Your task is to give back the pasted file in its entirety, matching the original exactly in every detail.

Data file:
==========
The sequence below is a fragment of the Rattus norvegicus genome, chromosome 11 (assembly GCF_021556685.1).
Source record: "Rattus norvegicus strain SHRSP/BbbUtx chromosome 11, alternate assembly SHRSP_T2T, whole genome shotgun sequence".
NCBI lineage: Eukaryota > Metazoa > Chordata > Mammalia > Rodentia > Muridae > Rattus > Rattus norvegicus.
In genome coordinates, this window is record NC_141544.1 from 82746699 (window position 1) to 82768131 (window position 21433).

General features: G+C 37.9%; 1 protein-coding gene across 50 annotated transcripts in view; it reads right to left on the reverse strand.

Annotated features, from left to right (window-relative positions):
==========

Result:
The sequence below is a fragment of the Rattus norvegicus genome, chromosome 11 (assembly GCF_021556685.1).
Source record: "Rattus norvegicus strain SHRSP/BbbUtx chromosome 11, alternate assembly SHRSP_T2T, whole genome shotgun sequence".
NCBI lineage: Eukaryota > Metazoa > Chordata > Mammalia > Rodentia > Muridae > Rattus > Rattus norvegicus.
In genome coordinates, this window is record NC_141544.1 from 82746699 (window position 1) to 82768131 (window position 21433).

General features: G+C 37.9%; 1 protein-coding gene across 50 annotated transcripts in view; it reads right to left on the reverse strand.

Annotated features, from left to right (window-relative positions):